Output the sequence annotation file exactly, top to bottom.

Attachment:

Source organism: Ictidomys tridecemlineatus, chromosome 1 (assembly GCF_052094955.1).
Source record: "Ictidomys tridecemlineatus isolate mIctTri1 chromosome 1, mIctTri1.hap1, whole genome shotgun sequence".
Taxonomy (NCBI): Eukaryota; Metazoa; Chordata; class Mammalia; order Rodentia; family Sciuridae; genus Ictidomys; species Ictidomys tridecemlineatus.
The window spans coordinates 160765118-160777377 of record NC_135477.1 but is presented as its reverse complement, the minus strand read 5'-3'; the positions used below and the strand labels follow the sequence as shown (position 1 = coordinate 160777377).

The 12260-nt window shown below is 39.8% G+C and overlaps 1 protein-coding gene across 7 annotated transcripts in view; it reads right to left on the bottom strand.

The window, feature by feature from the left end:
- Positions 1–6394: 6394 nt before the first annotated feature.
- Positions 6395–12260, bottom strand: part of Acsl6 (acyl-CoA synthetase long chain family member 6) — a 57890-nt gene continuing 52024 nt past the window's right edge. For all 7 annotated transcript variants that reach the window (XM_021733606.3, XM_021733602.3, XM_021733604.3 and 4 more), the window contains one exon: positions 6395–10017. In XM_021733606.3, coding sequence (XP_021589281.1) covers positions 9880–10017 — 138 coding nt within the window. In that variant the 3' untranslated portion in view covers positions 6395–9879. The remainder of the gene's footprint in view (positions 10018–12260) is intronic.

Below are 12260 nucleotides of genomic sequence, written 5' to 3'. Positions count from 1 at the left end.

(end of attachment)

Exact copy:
Source organism: Ictidomys tridecemlineatus, chromosome 1 (assembly GCF_052094955.1).
Source record: "Ictidomys tridecemlineatus isolate mIctTri1 chromosome 1, mIctTri1.hap1, whole genome shotgun sequence".
Taxonomy (NCBI): Eukaryota; Metazoa; Chordata; class Mammalia; order Rodentia; family Sciuridae; genus Ictidomys; species Ictidomys tridecemlineatus.
The window spans coordinates 160765118-160777377 of record NC_135477.1 but is presented as its reverse complement, the minus strand read 5'-3'; the positions used below and the strand labels follow the sequence as shown (position 1 = coordinate 160777377).

The 12260-nt window shown below is 39.8% G+C and overlaps 1 protein-coding gene across 7 annotated transcripts in view; it reads right to left on the bottom strand.

The window, feature by feature from the left end:
- Positions 1–6394: 6394 nt before the first annotated feature.
- Positions 6395–12260, bottom strand: part of Acsl6 (acyl-CoA synthetase long chain family member 6) — a 57890-nt gene continuing 52024 nt past the window's right edge. For all 7 annotated transcript variants that reach the window (XM_021733606.3, XM_021733602.3, XM_021733604.3 and 4 more), the window contains one exon: positions 6395–10017. In XM_021733606.3, coding sequence (XP_021589281.1) covers positions 9880–10017 — 138 coding nt within the window. In that variant the 3' untranslated portion in view covers positions 6395–9879. The remainder of the gene's footprint in view (positions 10018–12260) is intronic.

Below are 12260 nucleotides of genomic sequence, written 5' to 3'. Positions count from 1 at the left end.